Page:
Here is a view of the front side of our programme.

 

 

account-plan

 

Back of our process sheet

accoutn-plan-2

Case study

3 years ago our SWOT questionnaire identified security and online fraud as a hot topic.  Research was done around security on voice conferences, VoIP and hacking into private conversations (see report 2013). This was then shared in round tables and fed into the development road-map for Multivoice our professional services specific conference solution.   Delivering a key innovation roll out for later that year.

Whos on the line

 

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What I learnt about the legal work-space of the future from the Lawyer Leadership Summit….

lawyer-summitLast week we sponsored The Lawyer Business Leadership Summit in the City of London and over 2 days I participated, chaired and observed discussions about the future of the  Legal industry.

I spoke at length to Managing Partners, COO’s, CTO’s Directors of Strategy and Innovation from some of the largest Law Firms in the world. What I came away with is further evidence to my previous blogs that the sector is in rapid flux.  What is more fascinating is the amount of factors a managing partner has to grasp to create a meaningful medium term strategy for their firm.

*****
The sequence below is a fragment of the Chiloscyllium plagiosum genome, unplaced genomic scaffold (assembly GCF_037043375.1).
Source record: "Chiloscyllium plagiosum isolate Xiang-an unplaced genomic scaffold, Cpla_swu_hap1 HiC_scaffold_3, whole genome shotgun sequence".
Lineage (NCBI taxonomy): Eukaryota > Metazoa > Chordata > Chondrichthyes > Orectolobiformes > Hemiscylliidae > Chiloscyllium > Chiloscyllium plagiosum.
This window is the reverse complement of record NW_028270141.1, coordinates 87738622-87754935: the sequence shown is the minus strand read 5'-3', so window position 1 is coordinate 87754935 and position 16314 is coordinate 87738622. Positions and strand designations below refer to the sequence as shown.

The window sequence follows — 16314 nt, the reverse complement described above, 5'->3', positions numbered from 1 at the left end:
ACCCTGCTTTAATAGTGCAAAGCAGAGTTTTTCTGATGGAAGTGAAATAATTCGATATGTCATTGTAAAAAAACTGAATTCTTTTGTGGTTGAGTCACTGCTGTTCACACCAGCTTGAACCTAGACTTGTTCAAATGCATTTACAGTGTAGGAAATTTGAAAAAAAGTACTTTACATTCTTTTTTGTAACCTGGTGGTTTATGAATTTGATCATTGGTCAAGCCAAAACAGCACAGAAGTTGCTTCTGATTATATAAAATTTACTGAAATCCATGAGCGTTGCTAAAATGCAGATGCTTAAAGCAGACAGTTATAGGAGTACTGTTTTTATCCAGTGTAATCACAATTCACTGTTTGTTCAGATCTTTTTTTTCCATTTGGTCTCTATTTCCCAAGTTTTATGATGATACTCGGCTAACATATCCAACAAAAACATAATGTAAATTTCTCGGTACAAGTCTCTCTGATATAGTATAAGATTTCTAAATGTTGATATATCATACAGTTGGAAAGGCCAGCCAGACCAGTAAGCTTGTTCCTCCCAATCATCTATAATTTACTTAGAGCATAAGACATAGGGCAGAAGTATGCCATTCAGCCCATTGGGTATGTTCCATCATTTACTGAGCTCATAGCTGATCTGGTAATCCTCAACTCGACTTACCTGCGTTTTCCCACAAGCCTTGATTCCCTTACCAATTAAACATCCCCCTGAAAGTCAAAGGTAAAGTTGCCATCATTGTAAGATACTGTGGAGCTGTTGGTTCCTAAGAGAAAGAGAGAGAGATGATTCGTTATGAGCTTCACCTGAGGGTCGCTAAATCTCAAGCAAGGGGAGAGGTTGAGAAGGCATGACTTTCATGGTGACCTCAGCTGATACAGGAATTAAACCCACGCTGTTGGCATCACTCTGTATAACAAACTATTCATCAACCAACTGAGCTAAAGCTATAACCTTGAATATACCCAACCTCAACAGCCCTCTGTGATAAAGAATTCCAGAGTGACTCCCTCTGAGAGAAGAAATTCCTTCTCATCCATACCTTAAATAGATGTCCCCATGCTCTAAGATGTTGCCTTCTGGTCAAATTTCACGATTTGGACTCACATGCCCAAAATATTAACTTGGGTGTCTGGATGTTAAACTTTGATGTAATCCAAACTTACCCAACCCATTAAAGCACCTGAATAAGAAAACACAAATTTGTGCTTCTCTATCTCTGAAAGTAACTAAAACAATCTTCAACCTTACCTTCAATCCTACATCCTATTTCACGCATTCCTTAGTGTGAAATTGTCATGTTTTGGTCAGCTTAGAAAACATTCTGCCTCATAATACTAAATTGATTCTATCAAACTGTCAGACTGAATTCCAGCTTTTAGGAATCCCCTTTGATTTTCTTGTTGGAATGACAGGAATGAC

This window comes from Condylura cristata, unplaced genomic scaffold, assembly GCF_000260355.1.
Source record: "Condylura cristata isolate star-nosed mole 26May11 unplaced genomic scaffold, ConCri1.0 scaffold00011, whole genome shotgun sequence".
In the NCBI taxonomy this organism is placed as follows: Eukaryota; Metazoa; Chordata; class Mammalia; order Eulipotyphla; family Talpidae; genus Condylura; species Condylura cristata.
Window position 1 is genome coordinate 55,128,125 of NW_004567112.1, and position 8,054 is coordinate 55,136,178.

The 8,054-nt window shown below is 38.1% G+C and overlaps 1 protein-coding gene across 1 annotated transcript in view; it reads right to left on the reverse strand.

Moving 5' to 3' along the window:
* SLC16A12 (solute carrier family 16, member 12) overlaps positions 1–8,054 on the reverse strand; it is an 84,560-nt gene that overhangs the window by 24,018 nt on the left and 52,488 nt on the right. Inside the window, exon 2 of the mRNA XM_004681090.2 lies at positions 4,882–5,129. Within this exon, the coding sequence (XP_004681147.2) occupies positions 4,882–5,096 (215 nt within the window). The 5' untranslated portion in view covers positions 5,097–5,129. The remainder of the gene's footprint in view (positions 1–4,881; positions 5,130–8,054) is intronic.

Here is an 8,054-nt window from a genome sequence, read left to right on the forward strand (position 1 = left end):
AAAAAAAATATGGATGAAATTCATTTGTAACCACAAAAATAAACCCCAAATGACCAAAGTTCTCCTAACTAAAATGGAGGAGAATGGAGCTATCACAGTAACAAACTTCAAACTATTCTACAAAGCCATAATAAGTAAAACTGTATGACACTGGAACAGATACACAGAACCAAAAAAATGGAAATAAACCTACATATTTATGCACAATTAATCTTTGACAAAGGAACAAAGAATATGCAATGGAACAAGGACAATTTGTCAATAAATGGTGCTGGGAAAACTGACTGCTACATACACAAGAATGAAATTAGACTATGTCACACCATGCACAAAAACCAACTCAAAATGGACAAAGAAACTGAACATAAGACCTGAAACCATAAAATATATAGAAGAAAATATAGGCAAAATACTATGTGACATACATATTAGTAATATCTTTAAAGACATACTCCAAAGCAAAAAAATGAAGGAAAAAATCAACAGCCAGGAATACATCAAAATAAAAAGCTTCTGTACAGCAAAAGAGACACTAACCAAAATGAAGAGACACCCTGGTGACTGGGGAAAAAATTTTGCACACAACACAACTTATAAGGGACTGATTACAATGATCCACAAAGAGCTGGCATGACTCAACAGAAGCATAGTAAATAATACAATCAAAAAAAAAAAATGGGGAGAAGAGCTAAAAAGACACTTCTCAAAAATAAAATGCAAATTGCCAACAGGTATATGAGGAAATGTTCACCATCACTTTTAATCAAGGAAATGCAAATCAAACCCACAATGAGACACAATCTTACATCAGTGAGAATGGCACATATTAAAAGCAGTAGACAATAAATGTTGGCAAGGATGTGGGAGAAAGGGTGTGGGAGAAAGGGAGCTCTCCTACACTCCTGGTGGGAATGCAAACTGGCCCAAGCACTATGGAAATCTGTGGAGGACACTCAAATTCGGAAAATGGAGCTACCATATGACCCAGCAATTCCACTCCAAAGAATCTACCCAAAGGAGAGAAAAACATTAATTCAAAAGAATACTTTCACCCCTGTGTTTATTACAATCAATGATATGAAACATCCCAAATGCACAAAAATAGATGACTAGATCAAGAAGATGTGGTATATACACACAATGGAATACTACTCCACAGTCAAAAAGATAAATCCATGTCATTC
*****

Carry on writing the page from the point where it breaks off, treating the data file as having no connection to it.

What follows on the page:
Here is an insight into one facet the sector is grappling with.

Office Space…Open Plan, cubicle, coffee lounge or home office?

So Google has a slide in its head quarters…is that relevant to lawyers? How many more times will I have to listen to West Coast US tech firms extolling the virtues of funky playpens because Generation Z are now joining the workforce.google

Tech firms are left brain places full of techies writing software.  Tech firms build their businesses on clients trusting code and logic to process tasks.  They are  all about replicating human functionality without the need to deal with human emotion….robots nor techies for that matter are well known for their empathy and communication skills.geek

Law Firms on the other hand are right brain places.  They build their businesses on the clients trusting in them to sort out complex emotional problems.  They are all about human emotion, relationships, integrity.  Insight rather than information.smiley

If one is right brain and the other left brain should their workplaces have anything in common at all?

If I came away with anything from the conversations I had with more than 10 managing partners of top 50 firms is that human relationships remain the foundation of the client firm dynamic.  This is no better demonstrated by the fact that business follows lateral team hires.